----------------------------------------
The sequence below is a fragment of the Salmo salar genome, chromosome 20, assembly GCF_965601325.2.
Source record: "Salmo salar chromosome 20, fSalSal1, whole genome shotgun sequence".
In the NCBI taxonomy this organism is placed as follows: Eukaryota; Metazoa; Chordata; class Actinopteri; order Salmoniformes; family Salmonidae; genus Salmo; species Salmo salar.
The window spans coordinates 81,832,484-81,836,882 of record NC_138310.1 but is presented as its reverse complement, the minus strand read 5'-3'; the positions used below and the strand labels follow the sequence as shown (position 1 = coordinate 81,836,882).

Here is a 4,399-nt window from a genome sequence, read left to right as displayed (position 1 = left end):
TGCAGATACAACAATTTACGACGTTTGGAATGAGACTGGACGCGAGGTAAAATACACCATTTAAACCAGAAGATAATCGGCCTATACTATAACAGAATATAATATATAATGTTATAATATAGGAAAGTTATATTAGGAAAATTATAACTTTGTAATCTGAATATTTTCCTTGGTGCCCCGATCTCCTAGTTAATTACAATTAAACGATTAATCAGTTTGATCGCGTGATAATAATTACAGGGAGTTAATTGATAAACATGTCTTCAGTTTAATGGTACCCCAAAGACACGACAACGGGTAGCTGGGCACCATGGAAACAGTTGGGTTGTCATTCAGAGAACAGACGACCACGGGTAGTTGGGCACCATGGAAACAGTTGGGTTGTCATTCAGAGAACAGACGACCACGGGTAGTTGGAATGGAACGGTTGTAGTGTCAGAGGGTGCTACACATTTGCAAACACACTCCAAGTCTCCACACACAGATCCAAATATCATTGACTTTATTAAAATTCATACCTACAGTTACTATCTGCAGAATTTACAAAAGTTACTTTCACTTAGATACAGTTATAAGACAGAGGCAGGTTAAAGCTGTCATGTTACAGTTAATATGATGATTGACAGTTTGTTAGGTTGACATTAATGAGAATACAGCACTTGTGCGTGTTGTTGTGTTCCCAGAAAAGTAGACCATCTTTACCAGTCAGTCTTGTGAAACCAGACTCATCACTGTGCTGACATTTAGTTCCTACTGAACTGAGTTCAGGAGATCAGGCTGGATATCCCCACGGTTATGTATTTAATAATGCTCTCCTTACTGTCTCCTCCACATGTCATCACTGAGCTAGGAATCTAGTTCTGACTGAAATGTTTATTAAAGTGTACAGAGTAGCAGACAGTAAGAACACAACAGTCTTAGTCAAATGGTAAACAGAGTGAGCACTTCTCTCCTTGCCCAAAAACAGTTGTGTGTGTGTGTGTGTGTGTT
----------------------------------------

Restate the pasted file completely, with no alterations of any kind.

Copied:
The sequence below is a fragment of the Salmo salar genome, chromosome 20, assembly GCF_965601325.2.
Source record: "Salmo salar chromosome 20, fSalSal1, whole genome shotgun sequence".
In the NCBI taxonomy this organism is placed as follows: Eukaryota; Metazoa; Chordata; class Actinopteri; order Salmoniformes; family Salmonidae; genus Salmo; species Salmo salar.
The window spans coordinates 81,832,484-81,836,882 of record NC_138310.1 but is presented as its reverse complement, the minus strand read 5'-3'; the positions used below and the strand labels follow the sequence as shown (position 1 = coordinate 81,836,882).

Here is a 4,399-nt window from a genome sequence, read left to right as displayed (position 1 = left end):
TGCAGATACAACAATTTACGACGTTTGGAATGAGACTGGACGCGAGGTAAAATACACCATTTAAACCAGAAGATAATCGGCCTATACTATAACAGAATATAATATATAATGTTATAATATAGGAAAGTTATATTAGGAAAATTATAACTTTGTAATCTGAATATTTTCCTTGGTGCCCCGATCTCCTAGTTAATTACAATTAAACGATTAATCAGTTTGATCGCGTGATAATAATTACAGGGAGTTAATTGATAAACATGTCTTCAGTTTAATGGTACCCCAAAGACACGACAACGGGTAGCTGGGCACCATGGAAACAGTTGGGTTGTCATTCAGAGAACAGACGACCACGGGTAGTTGGGCACCATGGAAACAGTTGGGTTGTCATTCAGAGAACAGACGACCACGGGTAGTTGGAATGGAACGGTTGTAGTGTCAGAGGGTGCTACACATTTGCAAACACACTCCAAGTCTCCACACACAGATCCAAATATCATTGACTTTATTAAAATTCATACCTACAGTTACTATCTGCAGAATTTACAAAAGTTACTTTCACTTAGATACAGTTATAAGACAGAGGCAGGTTAAAGCTGTCATGTTACAGTTAATATGATGATTGACAGTTTGTTAGGTTGACATTAATGAGAATACAGCACTTGTGCGTGTTGTTGTGTTCCCAGAAAAGTAGACCATCTTTACCAGTCAGTCTTGTGAAACCAGACTCATCACTGTGCTGACATTTAGTTCCTACTGAACTGAGTTCAGGAGATCAGGCTGGATATCCCCACGGTTATGTATTTAATAATGCTCTCCTTACTGTCTCCTCCACATGTCATCACTGAGCTAGGAATCTAGTTCTGACTGAAATGTTTATTAAAGTGTACAGAGTAGCAGACAGTAAGAACACAACAGTCTTAGTCAAATGGTAAACAGAGTGAGCACTTCTCTCCTTGCCCAAAAACAGTTGTGTGTGTGTGTGTGTGTGTT